Finishing Friday: Make Your Mark
Part marking is every bit as important in manufacturing as surface finishing and adherence to tolerances (well, almost). Custom parts can all too easily be mistaken for one another. Without permanent marking or at least proper labeling, parts might end up in the wrong assembly or be shipped to the wrong customer, potentially leading to disastrous results. Furthermore, important legal or regulatory information could be required, or helpful instructions could simply be desired. That’s why it’s common practice to apply part numbers and descriptions, serial numbers, barcodes, and company logos or other artwork to individual metal and plastic parts, assemblies, and final inner and/or outer packaging. Part marking is to manufactured parts what labels are to soup cans and road markers are to interstate highways. Without proper part marking, we’d be lost.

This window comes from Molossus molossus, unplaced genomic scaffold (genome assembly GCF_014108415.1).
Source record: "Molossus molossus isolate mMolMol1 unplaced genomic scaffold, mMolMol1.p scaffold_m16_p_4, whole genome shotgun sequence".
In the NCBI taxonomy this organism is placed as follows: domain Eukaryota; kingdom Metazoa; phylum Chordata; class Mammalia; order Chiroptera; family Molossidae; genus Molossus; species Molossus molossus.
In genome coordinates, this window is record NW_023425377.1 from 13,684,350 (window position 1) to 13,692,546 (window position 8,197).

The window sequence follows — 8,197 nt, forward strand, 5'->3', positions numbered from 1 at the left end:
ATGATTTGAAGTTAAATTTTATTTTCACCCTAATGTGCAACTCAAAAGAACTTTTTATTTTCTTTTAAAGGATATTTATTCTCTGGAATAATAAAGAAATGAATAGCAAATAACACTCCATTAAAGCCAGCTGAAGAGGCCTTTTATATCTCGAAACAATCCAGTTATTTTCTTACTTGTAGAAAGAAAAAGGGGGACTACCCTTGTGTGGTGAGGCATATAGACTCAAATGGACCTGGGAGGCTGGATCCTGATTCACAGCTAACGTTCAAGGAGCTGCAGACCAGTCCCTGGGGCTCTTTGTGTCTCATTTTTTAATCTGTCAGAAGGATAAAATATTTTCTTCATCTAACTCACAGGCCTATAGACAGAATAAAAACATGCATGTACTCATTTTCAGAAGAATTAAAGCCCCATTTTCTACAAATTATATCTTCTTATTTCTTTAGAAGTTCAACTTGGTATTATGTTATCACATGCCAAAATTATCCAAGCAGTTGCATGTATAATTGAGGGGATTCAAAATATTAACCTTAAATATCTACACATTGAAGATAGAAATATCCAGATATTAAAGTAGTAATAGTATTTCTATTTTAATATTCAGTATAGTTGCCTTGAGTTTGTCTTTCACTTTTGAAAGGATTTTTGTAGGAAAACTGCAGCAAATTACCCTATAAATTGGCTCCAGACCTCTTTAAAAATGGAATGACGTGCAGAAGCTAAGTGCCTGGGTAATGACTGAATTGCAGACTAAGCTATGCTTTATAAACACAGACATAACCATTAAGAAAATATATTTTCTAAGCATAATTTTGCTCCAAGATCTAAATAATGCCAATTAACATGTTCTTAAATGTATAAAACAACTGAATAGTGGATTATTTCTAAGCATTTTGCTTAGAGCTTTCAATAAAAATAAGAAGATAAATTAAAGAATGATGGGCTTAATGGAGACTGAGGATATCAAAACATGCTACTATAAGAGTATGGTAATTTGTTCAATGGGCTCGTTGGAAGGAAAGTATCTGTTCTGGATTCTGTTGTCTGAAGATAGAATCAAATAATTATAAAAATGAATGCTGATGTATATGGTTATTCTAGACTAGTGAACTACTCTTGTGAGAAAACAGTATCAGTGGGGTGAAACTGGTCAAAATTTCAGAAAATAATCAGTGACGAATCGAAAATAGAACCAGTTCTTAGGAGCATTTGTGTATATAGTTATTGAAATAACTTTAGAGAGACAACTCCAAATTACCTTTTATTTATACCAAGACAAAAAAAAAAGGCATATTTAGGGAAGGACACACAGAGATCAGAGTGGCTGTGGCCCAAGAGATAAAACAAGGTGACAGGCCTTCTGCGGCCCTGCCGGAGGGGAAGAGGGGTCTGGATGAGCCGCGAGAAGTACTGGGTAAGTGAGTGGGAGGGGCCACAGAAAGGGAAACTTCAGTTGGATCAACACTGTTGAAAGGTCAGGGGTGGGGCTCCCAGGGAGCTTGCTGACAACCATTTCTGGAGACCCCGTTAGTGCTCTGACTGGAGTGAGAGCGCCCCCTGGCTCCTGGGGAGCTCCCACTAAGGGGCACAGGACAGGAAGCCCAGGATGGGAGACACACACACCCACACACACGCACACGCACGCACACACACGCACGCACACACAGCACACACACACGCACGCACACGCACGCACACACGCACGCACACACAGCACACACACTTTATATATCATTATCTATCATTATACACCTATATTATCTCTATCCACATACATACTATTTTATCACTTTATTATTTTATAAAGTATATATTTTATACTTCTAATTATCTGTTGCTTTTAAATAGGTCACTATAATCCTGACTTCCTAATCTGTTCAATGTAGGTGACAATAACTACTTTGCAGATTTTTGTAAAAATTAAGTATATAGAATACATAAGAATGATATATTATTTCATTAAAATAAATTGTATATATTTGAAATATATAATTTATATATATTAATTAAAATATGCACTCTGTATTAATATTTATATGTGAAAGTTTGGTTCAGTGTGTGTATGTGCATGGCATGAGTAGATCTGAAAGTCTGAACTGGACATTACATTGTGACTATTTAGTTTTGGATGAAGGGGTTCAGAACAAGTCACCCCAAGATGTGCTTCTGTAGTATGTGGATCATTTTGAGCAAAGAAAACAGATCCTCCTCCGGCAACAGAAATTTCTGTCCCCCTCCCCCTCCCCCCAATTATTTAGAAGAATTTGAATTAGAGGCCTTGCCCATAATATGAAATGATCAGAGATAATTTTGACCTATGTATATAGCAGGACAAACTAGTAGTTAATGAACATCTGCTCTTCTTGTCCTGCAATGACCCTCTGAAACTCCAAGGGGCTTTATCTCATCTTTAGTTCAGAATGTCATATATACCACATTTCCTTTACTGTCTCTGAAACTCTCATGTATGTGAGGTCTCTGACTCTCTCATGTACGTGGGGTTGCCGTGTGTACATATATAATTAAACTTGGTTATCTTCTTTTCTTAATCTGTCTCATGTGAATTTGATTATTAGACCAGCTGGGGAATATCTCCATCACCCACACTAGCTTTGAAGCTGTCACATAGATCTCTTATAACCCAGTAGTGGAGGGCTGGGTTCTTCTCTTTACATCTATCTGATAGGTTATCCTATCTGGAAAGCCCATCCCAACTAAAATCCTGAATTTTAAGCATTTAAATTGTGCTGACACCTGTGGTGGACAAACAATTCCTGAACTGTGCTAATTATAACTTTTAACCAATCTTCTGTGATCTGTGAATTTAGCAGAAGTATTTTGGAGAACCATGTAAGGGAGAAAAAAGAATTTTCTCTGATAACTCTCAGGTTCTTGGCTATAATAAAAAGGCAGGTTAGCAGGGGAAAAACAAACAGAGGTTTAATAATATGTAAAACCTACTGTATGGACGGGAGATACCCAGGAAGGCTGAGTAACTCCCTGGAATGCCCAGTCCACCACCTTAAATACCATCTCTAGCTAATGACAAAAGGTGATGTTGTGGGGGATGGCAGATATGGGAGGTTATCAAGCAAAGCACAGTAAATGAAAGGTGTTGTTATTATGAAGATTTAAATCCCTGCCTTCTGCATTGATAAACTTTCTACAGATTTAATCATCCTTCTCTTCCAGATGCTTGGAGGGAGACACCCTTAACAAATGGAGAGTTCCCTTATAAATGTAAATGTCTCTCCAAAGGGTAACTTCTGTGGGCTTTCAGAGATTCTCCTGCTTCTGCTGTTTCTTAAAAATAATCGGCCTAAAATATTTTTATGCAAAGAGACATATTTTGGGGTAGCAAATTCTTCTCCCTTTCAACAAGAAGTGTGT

Fortunately, there’s no shortage of ways to identify these machined, plastic injection molded, diecast, 3D printed, stamped or laser-cut metal components and assemblies. Such methods include so-called bag and tag, rubber stamp or silk-screen, coining, and our favorite, laser marking. Let’s go over a few of the various ways to mark parts along with some of the why, where, and when of each. And be sure you stick with us to the end. You won’t regret it!
Engraving pens and paint pens